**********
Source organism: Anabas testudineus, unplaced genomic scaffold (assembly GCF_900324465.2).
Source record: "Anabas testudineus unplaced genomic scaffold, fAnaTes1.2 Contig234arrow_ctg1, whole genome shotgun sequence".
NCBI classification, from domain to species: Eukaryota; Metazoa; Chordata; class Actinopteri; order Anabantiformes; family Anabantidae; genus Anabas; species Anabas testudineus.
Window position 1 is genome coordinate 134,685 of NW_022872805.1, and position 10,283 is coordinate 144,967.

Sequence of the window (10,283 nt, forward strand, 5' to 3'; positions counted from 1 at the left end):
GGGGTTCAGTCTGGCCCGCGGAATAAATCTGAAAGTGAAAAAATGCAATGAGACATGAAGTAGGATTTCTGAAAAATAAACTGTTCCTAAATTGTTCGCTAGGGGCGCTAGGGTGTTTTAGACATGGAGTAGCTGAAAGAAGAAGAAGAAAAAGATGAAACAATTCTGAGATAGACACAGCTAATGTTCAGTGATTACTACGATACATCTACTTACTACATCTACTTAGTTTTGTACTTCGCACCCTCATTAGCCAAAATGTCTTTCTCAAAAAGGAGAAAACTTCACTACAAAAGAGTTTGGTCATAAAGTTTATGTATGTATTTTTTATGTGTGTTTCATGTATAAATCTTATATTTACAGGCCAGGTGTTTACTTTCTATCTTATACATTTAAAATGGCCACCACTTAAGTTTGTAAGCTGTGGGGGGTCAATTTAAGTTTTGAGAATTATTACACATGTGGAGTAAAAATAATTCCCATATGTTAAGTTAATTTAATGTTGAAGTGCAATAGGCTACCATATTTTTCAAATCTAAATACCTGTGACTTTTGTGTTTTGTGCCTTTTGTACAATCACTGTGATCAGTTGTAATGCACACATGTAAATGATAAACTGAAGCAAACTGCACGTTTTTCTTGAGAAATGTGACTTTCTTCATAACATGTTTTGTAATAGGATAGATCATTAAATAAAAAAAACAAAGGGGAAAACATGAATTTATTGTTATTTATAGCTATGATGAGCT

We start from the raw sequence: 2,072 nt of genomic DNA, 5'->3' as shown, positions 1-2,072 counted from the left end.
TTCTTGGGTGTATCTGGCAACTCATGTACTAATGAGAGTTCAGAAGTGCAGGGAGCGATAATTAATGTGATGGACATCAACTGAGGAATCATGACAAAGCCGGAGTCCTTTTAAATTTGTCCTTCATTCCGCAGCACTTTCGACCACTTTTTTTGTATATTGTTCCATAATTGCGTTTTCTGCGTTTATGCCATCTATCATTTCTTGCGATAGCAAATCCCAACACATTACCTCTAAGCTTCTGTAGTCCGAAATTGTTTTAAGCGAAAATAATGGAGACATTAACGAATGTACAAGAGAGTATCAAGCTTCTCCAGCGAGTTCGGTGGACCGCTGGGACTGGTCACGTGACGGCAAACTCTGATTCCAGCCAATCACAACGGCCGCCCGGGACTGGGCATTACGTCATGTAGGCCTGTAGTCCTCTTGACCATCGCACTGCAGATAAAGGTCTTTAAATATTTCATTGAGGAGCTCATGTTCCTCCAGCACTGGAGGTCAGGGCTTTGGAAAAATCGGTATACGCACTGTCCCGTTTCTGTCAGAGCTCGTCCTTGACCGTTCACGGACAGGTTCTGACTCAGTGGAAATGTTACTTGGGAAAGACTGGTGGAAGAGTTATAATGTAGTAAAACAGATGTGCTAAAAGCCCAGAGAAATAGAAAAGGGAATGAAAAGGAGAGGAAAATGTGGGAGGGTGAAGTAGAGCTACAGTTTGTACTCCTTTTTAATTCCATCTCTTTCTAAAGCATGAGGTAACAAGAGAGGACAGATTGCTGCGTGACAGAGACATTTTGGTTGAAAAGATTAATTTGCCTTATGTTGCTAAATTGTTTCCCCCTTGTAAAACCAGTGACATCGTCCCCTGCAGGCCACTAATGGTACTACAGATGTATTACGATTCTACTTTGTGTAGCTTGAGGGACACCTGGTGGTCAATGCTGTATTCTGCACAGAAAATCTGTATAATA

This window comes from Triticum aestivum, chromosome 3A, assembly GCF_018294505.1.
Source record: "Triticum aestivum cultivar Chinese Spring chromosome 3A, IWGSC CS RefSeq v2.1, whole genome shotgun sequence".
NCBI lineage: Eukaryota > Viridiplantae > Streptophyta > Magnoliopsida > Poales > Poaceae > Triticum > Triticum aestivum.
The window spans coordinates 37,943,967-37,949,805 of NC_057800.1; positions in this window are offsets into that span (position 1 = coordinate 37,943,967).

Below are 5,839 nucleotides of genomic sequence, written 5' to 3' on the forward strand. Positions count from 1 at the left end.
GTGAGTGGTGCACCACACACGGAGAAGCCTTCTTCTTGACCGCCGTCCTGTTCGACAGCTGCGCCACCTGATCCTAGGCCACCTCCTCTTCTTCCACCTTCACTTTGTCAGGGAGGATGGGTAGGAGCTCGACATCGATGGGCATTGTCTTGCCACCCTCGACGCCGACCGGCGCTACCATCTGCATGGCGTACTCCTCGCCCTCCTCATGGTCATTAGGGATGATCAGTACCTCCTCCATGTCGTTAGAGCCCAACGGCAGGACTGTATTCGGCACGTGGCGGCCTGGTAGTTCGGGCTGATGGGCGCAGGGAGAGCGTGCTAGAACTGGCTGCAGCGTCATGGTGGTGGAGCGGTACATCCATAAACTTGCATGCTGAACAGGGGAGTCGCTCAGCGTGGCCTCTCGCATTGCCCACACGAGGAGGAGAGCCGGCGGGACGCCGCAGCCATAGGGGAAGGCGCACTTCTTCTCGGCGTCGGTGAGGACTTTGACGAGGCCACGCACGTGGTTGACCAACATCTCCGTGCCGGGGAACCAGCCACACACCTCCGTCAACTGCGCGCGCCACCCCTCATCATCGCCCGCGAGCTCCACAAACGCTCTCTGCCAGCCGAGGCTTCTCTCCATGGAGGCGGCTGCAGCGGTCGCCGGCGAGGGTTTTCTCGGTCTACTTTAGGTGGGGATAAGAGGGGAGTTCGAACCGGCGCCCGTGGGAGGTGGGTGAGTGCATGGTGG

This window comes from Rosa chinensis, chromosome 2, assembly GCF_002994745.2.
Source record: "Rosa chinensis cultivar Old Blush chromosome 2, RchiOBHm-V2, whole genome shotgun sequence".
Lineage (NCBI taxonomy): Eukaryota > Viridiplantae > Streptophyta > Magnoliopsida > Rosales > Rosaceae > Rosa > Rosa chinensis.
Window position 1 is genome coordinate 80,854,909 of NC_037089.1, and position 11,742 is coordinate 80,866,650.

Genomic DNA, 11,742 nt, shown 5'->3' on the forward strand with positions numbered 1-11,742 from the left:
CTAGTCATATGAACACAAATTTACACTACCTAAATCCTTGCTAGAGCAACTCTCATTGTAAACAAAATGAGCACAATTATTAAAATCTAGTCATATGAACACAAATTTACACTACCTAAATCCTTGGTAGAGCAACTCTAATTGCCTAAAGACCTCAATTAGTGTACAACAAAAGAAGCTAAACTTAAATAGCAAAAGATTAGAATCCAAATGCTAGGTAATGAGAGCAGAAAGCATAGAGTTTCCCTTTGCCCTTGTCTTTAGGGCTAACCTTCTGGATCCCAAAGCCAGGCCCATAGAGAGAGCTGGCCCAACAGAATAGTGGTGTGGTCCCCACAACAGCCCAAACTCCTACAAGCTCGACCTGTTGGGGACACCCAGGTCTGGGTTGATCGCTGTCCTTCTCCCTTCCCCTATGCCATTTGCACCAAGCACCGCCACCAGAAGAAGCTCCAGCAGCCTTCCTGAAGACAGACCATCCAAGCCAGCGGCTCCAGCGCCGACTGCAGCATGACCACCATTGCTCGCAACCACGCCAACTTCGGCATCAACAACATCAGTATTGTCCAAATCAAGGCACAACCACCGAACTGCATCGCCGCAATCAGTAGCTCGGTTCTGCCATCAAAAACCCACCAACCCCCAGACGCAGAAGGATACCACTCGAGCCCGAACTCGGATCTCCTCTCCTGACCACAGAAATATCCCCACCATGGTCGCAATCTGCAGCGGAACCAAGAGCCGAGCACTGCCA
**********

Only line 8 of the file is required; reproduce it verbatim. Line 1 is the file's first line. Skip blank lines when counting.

TTCTTGGGTGTATCTGGCAACTCATGTACTAATGAGAGTTCAGAAGTGCAGGGAGCGATAATTAATGTGATGGACATCAACTGAGGAATCATGACAAAGCCGGAGTCCTTTTAAATTTGTCCTTCATTCCGCAGCACTTTCGACCACTTTTTTTGTATATTGTTCCATAATTGCGTTTTCTGCGTTTATGCCATCTATCATTTCTTGCGATAGCAAATCCCAACACATTACCTCTAAGCTTCTGTAGTCCGAAATTGTTTTAAGCGAAAATAATGGAGACATTAACGAATGTACAAGAGAGTATCAAGCTTCTCCAGCGAGTTCGGTGGACCGCTGGGACTGGTCACGTGACGGCAAACTCTGATTCCAGCCAATCACAACGGCCGCCCGGGACTGGGCATTACGTCATGTAGGCCTGTAGTCCTCTTGACCATCGCACTGCAGATAAAGGTCTTTAAATATTTCATTGAGGAGCTCATGTTCCTCCAGCACTGGAGGTCAGGGCTTTGGAAAAATCGGTATACGCACTGTCCCGTTTCTGTCAGAGCTCGTCCTTGACCGTTCACGGACAGGTTCTGACTCAGTGGAAATGTTACTTGGGAAAGACTGGTGGAAGAGTTATAATGTAGTAAAACAGATGTGCTAAAAGCCCAGAGAAATAGAAAAGGGAATGAAAAGGAGAGGAAAATGTGGGAGGGTGAAGTAGAGCTACAGTTTGTACTCCTTTTTAATTCCATCTCTTTCTAAAGCATGAGGTAACAAGAGAGGACAGATTGCTGCGTGACAGAGACATTTTGGTTGAAAAGATTAATTTGCCTTATGTTGCTAAATTGTTTCCCCCTTGTAAAACCAGTGACATCGTCCCCTGCAGGCCACTAATGGTACTACAGATGTATTACGATTCTACTTTGTGTAGCTTGAGGGACACCTGGTGGTCAATGCTGTATTCTGCACAGAAAATCTGTATAATA